In May, the economy added 339,000 jobs, but new potential rate hikes from the Federal Reserve could damage that growth by protecting corporate greed that’s been driving up inflation.

Last month, the Fed raised the interest rate for the tenth consecutive time, even after Federal Reserve Chairman Jerome Powell admitted the country could be entering a mild recession. Still, while banks collapsed and concerns over the financial industry mounted, the Fed largely stuck to its assumption that continued interest rate hikes were necessary. Despite the Fed’s persistence, all evidence points to their strategy sparking a job-killing disaster for the economy.

That’s why a chorus of high-profile economists have spent months calling on the Fed to pause rate hikes until the economy could calm down, as the effects of past hikes had yet to filter through the economy. 

Federal Reserve Chair Jerome Powell himself acknowledged these consequences. Last September, leaders at the Fed predicted that an additional 1.2 million people could become unemployed by the end of 2023 as they reaffirmed their plans to raise interest rates. Other projections painted a bleaker picture — two economists from the International Monetary Fund said the number could be closer to 6 million

But even past and future interest rate hikes won’t solve one of the main drivers of inflation: “greedflation.”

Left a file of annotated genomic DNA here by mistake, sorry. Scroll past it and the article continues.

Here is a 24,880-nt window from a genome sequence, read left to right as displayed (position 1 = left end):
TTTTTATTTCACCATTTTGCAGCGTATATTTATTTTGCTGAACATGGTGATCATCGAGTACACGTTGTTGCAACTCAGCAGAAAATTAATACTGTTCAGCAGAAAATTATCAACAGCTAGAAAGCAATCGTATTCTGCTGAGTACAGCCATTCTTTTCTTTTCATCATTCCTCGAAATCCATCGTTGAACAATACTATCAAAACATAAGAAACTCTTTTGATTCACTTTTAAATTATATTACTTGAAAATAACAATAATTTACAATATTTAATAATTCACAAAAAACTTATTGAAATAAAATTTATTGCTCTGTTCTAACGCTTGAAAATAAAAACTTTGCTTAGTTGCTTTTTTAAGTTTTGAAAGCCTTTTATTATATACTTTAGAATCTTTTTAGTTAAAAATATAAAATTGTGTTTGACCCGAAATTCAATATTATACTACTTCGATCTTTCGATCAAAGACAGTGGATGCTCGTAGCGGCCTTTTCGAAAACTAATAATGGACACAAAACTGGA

During the height of the pandemic and beyond, corporations have used inflation as an excuse to mark up the price of consumer goods, placing a strain on Americans’ budgets and lining the pockets of wealthy CEOs. Dubbed “greedflation,” companies can shower their executives and shareholders with millions of dollars in additional profits as working Americans struggle to make ends meet. 

Companies set the prices of goods higher than usual to account for the pandemic, but now, their profits remain far above pre-pandemic levels. The food industry is especially guilty of profiteering. In the first quarter of 2023, several companies reported record earnings despite little increase in sales, reflecting price increases beyond inflation. Perhaps Fed chairman Jerome Powell put it best—companies raised prices “because they can.” 

Now, major companies are raking in exorbitant earnings thanks to these increased prices, and consumers are catching on. So are economists and bankers—the discussion around corporate profits and greedflation has undoubtedly widened with new research.

Meanwhile, the Federal Reserve’s strategy has yet to acknowledge greedflation, even as experts have repeatedly stated that hiking interest rates could drive up unemployment, hurt low-income families, and worsen inflation.

These predictions particularly worry marginalized communities, as the past year’s series of interest rate hikes disproportionately hurt low-income and nonwhite families. While wages fell and unemployment climbed, poor and low-income Americans could not adapt to the sharp price increases. 

Even as corporate profits soar, financial instability and unemployment remain a very real threat to working families. If the Federal Reserve truly wants to restore economic growth and stability, it should avoid another interest rate hike that would harm working-class and other disadvantaged Americans.

Follow Accountable.US on Twitter as we track the impact of the Federal Reserve and greedflation on working Americans. 

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